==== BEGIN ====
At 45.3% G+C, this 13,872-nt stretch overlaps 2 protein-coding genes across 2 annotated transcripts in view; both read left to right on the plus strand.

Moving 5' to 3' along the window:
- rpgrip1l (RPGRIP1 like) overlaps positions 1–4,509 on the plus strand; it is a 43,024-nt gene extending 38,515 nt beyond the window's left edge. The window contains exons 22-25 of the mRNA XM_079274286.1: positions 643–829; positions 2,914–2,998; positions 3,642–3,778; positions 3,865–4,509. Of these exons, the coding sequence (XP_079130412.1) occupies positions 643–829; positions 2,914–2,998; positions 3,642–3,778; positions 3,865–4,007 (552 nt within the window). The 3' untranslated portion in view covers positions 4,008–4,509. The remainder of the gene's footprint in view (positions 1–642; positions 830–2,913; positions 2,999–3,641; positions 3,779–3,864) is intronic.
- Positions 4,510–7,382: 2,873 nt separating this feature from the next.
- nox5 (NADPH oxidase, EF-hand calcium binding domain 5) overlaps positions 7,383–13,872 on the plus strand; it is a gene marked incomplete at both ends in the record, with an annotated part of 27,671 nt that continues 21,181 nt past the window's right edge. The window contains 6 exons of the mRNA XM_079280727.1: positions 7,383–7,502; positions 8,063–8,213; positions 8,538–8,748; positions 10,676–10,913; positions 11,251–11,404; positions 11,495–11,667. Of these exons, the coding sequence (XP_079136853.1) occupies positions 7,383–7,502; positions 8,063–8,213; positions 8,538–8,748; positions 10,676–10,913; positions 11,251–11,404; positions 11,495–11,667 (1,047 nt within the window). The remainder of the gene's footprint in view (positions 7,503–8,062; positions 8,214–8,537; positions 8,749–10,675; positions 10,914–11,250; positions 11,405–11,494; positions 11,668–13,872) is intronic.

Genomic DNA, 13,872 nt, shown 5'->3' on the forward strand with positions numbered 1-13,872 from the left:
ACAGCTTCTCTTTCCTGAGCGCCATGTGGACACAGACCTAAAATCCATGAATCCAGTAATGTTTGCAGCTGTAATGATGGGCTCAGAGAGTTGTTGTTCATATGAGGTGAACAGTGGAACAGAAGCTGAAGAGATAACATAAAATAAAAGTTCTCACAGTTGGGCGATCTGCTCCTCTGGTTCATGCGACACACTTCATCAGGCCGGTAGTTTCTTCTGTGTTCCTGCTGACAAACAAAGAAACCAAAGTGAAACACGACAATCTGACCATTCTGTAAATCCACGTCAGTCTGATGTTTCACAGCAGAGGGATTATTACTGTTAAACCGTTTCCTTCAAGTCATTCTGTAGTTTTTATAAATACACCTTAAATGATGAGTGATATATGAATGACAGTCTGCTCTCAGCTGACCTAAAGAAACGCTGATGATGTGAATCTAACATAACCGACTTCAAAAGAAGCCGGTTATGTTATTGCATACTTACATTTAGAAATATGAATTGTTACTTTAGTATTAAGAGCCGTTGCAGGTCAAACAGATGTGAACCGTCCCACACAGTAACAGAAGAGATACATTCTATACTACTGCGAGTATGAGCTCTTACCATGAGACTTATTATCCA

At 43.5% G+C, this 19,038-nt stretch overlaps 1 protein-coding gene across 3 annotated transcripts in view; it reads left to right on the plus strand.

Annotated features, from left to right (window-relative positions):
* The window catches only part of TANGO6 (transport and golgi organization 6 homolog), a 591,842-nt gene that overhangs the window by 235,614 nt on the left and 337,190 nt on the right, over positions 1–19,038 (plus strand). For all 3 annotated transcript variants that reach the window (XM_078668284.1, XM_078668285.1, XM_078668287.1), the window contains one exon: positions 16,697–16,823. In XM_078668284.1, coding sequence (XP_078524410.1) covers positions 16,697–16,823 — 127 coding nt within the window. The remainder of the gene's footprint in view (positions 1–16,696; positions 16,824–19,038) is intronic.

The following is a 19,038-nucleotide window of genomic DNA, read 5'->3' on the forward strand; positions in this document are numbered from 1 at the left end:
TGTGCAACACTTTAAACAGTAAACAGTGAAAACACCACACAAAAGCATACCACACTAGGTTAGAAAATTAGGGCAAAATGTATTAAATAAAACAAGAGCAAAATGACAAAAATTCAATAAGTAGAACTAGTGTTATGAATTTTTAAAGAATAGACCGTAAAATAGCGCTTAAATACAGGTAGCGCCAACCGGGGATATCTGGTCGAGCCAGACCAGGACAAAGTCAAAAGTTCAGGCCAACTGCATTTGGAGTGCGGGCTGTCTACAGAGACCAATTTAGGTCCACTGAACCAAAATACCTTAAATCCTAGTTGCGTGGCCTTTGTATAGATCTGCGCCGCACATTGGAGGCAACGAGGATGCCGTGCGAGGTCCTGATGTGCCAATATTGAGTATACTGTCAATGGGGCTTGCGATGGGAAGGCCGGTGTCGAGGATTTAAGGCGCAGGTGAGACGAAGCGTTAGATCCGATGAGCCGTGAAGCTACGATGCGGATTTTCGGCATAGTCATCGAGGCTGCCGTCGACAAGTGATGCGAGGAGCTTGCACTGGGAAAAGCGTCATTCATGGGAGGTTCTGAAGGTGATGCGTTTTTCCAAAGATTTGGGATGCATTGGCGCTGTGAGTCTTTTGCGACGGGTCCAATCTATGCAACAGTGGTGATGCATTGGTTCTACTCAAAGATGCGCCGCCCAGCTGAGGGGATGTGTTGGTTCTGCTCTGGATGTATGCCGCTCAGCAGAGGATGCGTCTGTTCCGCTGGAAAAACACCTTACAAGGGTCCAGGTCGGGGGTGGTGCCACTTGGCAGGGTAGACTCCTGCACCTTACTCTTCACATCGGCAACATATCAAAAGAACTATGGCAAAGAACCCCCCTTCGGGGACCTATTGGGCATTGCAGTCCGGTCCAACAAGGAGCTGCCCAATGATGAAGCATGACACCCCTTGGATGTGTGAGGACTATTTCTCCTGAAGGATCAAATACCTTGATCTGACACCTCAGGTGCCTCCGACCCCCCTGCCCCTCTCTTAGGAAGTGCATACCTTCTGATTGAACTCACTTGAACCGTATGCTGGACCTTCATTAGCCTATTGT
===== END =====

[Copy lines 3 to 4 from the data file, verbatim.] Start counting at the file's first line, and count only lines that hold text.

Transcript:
- rpgrip1l (RPGRIP1 like) overlaps positions 1–4,509 on the plus strand; it is a 43,024-nt gene extending 38,515 nt beyond the window's left edge. The window contains exons 22-25 of the mRNA XM_079274286.1: positions 643–829; positions 2,914–2,998; positions 3,642–3,778; positions 3,865–4,509. Of these exons, the coding sequence (XP_079130412.1) occupies positions 643–829; positions 2,914–2,998; positions 3,642–3,778; positions 3,865–4,007 (552 nt within the window). The 3' untranslated portion in view covers positions 4,008–4,509. The remainder of the gene's footprint in view (positions 1–642; positions 830–2,913; positions 2,999–3,641; positions 3,779–3,864) is intronic.
- Positions 4,510–7,382: 2,873 nt separating this feature from the next.